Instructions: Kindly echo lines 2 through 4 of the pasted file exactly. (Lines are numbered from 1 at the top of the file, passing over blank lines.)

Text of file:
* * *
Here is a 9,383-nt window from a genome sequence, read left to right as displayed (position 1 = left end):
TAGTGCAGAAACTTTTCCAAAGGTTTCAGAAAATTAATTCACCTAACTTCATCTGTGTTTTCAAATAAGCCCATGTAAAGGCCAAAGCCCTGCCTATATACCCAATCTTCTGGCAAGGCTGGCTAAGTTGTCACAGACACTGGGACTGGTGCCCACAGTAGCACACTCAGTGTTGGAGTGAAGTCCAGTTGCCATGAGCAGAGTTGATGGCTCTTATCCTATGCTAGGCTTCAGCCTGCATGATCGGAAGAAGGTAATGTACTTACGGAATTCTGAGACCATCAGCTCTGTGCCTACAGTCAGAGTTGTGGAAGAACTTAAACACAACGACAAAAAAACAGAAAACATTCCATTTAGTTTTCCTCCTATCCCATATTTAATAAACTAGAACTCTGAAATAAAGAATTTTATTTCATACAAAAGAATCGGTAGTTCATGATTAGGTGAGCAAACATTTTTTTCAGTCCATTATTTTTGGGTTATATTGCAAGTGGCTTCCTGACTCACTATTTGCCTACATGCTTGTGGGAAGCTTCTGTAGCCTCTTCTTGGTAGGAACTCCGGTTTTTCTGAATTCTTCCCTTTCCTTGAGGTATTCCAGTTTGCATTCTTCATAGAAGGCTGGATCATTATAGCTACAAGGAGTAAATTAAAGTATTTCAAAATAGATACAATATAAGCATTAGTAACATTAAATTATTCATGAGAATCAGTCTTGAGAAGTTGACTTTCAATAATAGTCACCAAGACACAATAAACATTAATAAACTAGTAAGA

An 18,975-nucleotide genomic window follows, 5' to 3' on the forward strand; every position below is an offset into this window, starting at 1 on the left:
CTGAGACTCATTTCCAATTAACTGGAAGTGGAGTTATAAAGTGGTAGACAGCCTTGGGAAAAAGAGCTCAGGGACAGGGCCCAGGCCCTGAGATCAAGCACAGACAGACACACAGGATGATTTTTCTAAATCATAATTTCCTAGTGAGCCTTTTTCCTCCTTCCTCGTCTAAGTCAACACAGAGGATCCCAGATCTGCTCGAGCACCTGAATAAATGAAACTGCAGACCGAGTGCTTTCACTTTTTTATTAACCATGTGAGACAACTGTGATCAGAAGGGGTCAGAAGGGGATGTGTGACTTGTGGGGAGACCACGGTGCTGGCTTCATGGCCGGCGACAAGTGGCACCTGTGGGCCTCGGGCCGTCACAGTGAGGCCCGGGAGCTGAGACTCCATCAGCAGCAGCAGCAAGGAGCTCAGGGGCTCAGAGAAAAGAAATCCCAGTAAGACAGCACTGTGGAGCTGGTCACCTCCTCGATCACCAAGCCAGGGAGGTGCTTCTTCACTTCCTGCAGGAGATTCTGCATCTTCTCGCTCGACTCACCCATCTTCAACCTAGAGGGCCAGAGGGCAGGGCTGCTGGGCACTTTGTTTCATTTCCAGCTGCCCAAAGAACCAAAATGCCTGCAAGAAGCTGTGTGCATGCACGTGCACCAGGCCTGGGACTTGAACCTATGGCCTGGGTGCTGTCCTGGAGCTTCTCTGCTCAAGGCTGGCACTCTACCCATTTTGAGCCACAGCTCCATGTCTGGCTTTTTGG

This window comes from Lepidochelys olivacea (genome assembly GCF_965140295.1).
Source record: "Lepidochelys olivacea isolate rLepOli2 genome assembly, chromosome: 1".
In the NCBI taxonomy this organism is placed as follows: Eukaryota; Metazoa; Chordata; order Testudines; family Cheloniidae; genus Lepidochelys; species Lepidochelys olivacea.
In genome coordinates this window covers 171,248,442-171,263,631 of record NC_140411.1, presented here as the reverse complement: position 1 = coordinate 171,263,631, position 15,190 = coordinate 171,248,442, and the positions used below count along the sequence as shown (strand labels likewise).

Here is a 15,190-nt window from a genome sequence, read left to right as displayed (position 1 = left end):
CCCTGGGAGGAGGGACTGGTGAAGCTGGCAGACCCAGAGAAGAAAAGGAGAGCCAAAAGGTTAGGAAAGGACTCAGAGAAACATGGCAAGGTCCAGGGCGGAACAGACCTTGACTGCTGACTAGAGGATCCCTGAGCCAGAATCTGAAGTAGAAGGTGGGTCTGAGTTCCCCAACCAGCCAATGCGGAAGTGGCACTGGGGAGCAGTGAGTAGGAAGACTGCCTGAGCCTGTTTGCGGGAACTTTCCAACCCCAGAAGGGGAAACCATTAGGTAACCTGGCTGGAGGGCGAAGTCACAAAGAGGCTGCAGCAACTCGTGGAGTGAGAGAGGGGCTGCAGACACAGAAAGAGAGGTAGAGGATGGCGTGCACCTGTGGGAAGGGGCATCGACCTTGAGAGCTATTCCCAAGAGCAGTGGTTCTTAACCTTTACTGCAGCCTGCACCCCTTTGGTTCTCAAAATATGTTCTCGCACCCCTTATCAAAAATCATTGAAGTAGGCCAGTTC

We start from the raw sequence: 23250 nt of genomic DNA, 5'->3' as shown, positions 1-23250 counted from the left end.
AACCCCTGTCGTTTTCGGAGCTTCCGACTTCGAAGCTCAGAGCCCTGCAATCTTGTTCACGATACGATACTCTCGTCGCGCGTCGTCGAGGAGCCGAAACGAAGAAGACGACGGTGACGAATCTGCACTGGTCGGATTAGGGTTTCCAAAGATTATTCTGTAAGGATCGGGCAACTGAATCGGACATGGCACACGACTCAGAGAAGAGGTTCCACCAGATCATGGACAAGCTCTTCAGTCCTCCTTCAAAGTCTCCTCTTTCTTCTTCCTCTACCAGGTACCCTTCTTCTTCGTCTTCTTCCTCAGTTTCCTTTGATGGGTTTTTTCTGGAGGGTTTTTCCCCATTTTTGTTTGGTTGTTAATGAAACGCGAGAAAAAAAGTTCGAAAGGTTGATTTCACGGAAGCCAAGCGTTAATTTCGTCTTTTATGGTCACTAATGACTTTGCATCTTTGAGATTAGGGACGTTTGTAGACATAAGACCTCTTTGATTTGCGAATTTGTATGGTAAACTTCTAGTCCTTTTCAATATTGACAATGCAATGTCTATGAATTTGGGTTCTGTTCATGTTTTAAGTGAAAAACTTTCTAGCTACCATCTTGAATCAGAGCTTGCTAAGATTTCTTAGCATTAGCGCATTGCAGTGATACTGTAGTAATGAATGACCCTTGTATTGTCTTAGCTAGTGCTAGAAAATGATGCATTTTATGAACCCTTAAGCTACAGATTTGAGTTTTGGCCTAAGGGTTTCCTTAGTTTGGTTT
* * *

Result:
TAGTGCAGAAACTTTTCCAAAGGTTTCAGAAAATTAATTCACCTAACTTCATCTGTGTTTTCAAATAAGCCCATGTAAAGGCCAAAGCCCTGCCTATATACCCAATCTTCTGGCAAGGCTGGCTAAGTTGTCACAGACACTGGGACTGGTGCCCACAGTAGCACACTCAGTGTTGGAGTGAAGTCCAGTTGCCATGAGCAGAGTTGATGGCTCTTATCCTATGCTAGGCTTCAGCCTGCATGATCGGAAGAAGGTAATGTACTTACGGAATTCTGAGACCATCAGCTCTGTGCCTACAGTCAGAGTTGTGGAAGAACTTAAACACAACGACAAAAAAACAGAAAACATTCCATTTAGTTTTCCTCCTATCCCATATTTAATAAACTAGAACTCTGAAATAAAGAATTTTATTTCATACAAAAGAATCGGTAGTTCATGATTAGGTGAGCAAACATTTTTTTCAGTCCATTATTTTTGGGTTATATTGCAAGTGGCTTCCTGACTCACTATTTGCCTACATGCTTGTGGGAAGCTTCTGTAGCCTCTTCTTGGTAGGAACTCCGGTTTTTCTGAATTCTTCCCTTTCCTTGAGGTATTCCAGTTTGCATTCTTCATAGAAGGCTGGATCATTATAGCTACAAGGAGTAAATTAAAGTATTTCAAAATAGATACAATATAAGCATTAGTAACATTAAATTATTCATGAGAATCAGTCTTGAGAAGTTGACTTTCAATAATAGTCACCAAGACACAATAAACATTAATAAACTAGTAAGA

An 18,975-nucleotide genomic window follows, 5' to 3' on the forward strand; every position below is an offset into this window, starting at 1 on the left:
CTGAGACTCATTTCCAATTAACTGGAAGTGGAGTTATAAAGTGGTAGACAGCCTTGGGAAAAAGAGCTCAGGGACAGGGCCCAGGCCCTGAGATCAAGCACAGACAGACACACAGGATGATTTTTCTAAATCATAATTTCCTAGTGAGCCTTTTTCCTCCTTCCTCGTCTAAGTCAACACAGAGGATCCCAGATCTGCTCGAGCACCTGAATAAATGAAACTGCAGACCGAGTGCTTTCACTTTTTTATTAACCATGTGAGACAACTGTGATCAGAAGGGGTCAGAAGGGGATGTGTGACTTGTGGGGAGACCACGGTGCTGGCTTCATGGCCGGCGACAAGTGGCACCTGTGGGCCTCGGGCCGTCACAGTGAGGCCCGGGAGCTGAGACTCCATCAGCAGCAGCAGCAAGGAGCTCAGGGGCTCAGAGAAAAGAAATCCCAGTAAGACAGCACTGTGGAGCTGGTCACCTCCTCGATCACCAAGCCAGGGAGGTGCTTCTTCACTTCCTGCAGGAGATTCTGCATCTTCTCGCTCGACTCACCCATCTTCAACCTAGAGGGCCAGAGGGCAGGGCTGCTGGGCACTTTGTTTCATTTCCAGCTGCCCAAAGAACCAAAATGCCTGCAAGAAGCTGTGTGCATGCACGTGCACCAGGCCTGGGACTTGAACCTATGGCCTGGGTGCTGTCCTGGAGCTTCTCTGCTCAAGGCTGGCACTCTACCCATTTTGAGCCACAGCTCCATGTCTGGCTTTTTGG